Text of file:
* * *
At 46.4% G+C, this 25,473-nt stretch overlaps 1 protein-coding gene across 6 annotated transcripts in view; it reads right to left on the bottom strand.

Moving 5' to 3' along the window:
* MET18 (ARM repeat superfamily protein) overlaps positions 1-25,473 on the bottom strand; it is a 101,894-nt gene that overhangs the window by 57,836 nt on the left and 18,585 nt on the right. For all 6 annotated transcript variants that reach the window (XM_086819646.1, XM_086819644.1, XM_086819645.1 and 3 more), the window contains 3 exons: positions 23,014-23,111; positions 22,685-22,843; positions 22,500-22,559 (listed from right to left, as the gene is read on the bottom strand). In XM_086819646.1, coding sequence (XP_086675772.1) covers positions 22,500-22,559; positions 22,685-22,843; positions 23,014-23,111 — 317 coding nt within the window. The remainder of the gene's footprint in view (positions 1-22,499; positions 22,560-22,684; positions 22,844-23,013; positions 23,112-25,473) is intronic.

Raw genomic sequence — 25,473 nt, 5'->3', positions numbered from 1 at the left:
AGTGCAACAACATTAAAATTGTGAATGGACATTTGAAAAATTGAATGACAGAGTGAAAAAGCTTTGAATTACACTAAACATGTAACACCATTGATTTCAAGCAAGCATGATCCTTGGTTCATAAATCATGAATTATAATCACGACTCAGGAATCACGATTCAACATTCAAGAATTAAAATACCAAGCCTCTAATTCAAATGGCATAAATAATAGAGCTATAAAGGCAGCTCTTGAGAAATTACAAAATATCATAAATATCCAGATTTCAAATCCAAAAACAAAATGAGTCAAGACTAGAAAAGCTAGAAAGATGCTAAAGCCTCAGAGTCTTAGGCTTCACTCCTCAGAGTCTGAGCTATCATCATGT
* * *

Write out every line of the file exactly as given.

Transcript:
At 46.4% G+C, this 25,473-nt stretch overlaps 1 protein-coding gene across 6 annotated transcripts in view; it reads right to left on the bottom strand.

Moving 5' to 3' along the window:
* MET18 (ARM repeat superfamily protein) overlaps positions 1-25,473 on the bottom strand; it is a 101,894-nt gene that overhangs the window by 57,836 nt on the left and 18,585 nt on the right. For all 6 annotated transcript variants that reach the window (XM_086819646.1, XM_086819644.1, XM_086819645.1 and 3 more), the window contains 3 exons: positions 23,014-23,111; positions 22,685-22,843; positions 22,500-22,559 (listed from right to left, as the gene is read on the bottom strand). In XM_086819646.1, coding sequence (XP_086675772.1) covers positions 22,500-22,559; positions 22,685-22,843; positions 23,014-23,111 — 317 coding nt within the window. The remainder of the gene's footprint in view (positions 1-22,499; positions 22,560-22,684; positions 22,844-23,013; positions 23,112-25,473) is intronic.

Raw genomic sequence — 25,473 nt, 5'->3', positions numbered from 1 at the left:
AGTGCAACAACATTAAAATTGTGAATGGACATTTGAAAAATTGAATGACAGAGTGAAAAAGCTTTGAATTACACTAAACATGTAACACCATTGATTTCAAGCAAGCATGATCCTTGGTTCATAAATCATGAATTATAATCACGACTCAGGAATCACGATTCAACATTCAAGAATTAAAATACCAAGCCTCTAATTCAAATGGCATAAATAATAGAGCTATAAAGGCAGCTCTTGAGAAATTACAAAATATCATAAATATCCAGATTTCAAATCCAAAAACAAAATGAGTCAAGACTAGAAAAGCTAGAAAGATGCTAAAGCCTCAGAGTCTTAGGCTTCACTCCTCAGAGTCTGAGCTATCATCATGT